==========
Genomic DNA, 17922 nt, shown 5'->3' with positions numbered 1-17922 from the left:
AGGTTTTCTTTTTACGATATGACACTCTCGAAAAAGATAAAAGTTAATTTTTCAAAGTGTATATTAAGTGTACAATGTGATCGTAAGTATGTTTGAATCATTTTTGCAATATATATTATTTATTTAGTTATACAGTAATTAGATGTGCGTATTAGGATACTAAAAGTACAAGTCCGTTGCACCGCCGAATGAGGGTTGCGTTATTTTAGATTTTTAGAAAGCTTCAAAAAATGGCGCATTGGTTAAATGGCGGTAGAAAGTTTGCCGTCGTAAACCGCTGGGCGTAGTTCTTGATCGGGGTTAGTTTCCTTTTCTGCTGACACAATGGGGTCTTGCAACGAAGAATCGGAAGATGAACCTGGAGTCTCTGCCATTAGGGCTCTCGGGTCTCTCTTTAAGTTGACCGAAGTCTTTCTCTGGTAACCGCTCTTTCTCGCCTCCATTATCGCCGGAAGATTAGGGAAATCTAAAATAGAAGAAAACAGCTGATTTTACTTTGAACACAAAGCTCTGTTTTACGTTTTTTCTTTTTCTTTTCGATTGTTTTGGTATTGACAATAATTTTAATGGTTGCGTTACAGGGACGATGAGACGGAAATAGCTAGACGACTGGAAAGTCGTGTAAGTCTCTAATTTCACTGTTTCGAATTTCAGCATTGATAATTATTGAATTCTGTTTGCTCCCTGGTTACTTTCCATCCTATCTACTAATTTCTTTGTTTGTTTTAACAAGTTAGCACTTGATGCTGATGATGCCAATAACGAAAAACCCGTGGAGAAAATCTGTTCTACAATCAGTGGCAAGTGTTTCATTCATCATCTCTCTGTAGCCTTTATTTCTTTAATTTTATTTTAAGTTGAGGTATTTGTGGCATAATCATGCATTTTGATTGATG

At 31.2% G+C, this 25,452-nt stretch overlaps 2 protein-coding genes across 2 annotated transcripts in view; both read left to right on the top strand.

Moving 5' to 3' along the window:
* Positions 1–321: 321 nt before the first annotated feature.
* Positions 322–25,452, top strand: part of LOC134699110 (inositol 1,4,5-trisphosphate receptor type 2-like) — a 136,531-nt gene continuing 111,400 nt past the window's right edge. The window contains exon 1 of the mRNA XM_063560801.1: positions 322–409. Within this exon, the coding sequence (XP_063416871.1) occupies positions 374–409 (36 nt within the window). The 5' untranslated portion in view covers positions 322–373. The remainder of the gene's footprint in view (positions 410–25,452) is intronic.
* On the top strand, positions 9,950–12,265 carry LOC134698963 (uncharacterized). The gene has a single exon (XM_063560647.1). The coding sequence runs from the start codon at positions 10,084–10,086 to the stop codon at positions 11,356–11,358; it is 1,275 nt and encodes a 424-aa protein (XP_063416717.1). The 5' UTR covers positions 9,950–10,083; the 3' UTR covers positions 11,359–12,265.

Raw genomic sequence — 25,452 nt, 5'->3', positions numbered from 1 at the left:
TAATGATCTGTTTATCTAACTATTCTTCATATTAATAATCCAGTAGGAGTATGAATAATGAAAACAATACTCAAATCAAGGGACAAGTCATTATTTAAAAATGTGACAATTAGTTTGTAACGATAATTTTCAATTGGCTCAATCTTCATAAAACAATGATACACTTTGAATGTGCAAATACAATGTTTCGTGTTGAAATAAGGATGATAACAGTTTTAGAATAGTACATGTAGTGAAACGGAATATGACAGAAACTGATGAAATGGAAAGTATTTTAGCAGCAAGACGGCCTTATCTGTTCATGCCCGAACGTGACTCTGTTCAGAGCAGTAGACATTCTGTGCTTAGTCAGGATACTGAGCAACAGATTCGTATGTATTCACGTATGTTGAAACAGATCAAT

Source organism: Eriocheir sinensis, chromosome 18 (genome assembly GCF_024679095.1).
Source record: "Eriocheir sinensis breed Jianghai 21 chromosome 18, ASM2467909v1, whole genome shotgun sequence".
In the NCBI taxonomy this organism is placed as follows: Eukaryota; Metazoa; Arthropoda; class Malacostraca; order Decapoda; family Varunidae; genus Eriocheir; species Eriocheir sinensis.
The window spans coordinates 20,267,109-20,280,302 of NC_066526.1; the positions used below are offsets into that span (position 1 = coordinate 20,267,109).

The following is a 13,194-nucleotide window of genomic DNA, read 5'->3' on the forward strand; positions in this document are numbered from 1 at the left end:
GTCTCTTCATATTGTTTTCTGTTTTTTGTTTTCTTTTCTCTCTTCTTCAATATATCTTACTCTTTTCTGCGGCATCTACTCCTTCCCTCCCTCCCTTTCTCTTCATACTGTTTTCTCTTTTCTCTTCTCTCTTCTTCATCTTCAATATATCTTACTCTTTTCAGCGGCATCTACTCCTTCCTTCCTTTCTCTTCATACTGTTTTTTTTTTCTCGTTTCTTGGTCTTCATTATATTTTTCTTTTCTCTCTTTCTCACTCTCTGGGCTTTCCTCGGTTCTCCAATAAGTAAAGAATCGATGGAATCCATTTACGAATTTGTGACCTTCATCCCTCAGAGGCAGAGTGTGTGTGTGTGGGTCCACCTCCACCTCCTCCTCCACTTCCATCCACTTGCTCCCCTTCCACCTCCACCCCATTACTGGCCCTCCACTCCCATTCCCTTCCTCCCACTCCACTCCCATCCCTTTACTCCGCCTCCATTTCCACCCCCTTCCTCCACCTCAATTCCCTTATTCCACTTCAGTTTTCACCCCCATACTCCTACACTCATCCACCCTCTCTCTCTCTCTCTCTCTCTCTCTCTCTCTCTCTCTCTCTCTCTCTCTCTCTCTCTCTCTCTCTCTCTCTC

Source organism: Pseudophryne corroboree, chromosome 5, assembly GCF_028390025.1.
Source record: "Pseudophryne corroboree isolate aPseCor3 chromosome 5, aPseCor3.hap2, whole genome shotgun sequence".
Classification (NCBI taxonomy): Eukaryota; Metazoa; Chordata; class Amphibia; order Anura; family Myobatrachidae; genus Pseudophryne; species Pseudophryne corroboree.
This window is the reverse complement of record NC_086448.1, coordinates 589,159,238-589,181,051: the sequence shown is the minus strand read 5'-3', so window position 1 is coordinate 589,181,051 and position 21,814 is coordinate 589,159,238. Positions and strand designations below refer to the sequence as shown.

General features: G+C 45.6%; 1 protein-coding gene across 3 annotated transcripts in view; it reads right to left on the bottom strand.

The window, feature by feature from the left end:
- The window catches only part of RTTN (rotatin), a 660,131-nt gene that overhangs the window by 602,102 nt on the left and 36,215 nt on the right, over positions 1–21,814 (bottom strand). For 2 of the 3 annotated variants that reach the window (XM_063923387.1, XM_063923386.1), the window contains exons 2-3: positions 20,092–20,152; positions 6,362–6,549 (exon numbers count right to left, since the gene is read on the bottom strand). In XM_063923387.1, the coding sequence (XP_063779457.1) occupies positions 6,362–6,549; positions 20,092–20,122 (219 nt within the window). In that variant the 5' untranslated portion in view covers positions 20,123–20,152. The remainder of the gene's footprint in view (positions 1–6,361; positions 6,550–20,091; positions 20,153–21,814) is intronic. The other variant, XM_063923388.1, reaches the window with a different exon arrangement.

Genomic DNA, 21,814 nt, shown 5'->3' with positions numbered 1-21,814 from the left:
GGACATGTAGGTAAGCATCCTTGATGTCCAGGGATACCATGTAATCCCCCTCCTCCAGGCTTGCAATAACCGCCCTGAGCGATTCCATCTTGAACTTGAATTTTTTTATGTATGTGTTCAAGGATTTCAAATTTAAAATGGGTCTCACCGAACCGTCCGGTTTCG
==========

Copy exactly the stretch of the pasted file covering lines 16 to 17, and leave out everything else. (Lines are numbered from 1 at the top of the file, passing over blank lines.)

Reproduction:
Source organism: Pseudophryne corroboree, chromosome 5, assembly GCF_028390025.1.
Source record: "Pseudophryne corroboree isolate aPseCor3 chromosome 5, aPseCor3.hap2, whole genome shotgun sequence".